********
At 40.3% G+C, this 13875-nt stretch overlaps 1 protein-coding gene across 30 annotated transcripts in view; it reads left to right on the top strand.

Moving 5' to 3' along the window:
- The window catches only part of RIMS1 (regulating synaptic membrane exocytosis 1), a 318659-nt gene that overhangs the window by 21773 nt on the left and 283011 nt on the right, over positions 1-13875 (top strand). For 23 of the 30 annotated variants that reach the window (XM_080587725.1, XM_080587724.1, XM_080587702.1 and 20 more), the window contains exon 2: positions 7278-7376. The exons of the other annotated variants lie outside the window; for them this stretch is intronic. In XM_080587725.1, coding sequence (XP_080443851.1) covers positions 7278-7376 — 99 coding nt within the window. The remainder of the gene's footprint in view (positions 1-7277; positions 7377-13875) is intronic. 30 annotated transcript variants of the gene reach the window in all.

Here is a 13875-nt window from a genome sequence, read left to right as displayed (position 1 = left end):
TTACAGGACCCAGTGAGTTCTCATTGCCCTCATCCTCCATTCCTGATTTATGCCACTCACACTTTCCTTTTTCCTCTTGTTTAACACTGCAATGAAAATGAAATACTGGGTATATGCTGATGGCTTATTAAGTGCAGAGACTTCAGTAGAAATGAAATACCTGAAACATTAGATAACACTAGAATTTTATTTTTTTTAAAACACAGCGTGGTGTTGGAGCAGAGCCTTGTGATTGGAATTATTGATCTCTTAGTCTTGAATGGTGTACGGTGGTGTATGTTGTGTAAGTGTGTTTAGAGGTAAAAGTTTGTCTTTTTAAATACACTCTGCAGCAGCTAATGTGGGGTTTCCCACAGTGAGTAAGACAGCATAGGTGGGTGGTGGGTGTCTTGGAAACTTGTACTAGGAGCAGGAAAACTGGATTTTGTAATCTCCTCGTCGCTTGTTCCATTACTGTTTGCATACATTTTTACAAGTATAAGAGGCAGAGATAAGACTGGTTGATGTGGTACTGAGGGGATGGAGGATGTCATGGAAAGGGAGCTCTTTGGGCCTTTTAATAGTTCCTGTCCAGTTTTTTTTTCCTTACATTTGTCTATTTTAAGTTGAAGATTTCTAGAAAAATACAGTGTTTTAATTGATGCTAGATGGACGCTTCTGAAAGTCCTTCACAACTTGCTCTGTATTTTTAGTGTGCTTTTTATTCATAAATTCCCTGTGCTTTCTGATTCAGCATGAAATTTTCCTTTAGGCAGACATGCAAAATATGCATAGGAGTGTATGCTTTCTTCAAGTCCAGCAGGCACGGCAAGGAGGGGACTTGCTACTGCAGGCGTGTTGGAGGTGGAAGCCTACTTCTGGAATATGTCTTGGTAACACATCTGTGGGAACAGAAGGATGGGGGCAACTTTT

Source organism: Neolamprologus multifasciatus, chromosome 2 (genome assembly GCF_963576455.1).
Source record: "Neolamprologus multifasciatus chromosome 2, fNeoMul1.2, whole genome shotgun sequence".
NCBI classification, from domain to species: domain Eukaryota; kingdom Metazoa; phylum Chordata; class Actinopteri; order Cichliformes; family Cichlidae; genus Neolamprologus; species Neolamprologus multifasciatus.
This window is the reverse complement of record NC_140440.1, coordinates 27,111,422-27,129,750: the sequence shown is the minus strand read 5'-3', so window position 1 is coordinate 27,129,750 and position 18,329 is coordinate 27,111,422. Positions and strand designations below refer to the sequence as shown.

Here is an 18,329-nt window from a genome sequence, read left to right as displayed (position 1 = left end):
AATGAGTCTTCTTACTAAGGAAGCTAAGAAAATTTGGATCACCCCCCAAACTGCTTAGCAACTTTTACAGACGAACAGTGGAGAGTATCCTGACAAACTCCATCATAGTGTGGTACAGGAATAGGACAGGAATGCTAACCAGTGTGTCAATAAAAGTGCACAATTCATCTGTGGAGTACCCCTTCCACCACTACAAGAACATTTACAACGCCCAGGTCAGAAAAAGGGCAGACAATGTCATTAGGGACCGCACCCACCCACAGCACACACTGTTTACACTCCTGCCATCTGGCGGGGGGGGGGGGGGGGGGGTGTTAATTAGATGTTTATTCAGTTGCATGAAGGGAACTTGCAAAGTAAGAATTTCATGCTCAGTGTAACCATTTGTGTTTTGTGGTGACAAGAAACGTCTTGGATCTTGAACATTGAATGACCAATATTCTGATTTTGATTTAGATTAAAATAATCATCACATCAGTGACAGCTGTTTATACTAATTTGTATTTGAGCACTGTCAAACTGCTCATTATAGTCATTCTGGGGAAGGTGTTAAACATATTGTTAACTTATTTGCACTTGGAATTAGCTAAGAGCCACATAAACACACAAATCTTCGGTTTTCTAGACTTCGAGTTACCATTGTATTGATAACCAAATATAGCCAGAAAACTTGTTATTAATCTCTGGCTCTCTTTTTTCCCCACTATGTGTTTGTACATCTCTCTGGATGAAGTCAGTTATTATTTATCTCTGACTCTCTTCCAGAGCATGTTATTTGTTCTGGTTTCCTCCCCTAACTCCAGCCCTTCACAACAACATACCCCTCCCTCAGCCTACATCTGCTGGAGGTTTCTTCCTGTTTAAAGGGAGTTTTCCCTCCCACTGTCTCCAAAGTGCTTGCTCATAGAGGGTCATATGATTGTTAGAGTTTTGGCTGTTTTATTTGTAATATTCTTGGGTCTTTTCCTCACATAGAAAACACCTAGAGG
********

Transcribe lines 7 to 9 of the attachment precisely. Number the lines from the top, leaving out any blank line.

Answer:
Source record: "Neolamprologus multifasciatus chromosome 2, fNeoMul1.2, whole genome shotgun sequence".
NCBI classification, from domain to species: domain Eukaryota; kingdom Metazoa; phylum Chordata; class Actinopteri; order Cichliformes; family Cichlidae; genus Neolamprologus; species Neolamprologus multifasciatus.
This window is the reverse complement of record NC_140440.1, coordinates 27,111,422-27,129,750: the sequence shown is the minus strand read 5'-3', so window position 1 is coordinate 27,129,750 and position 18,329 is coordinate 27,111,422. Positions and strand designations below refer to the sequence as shown.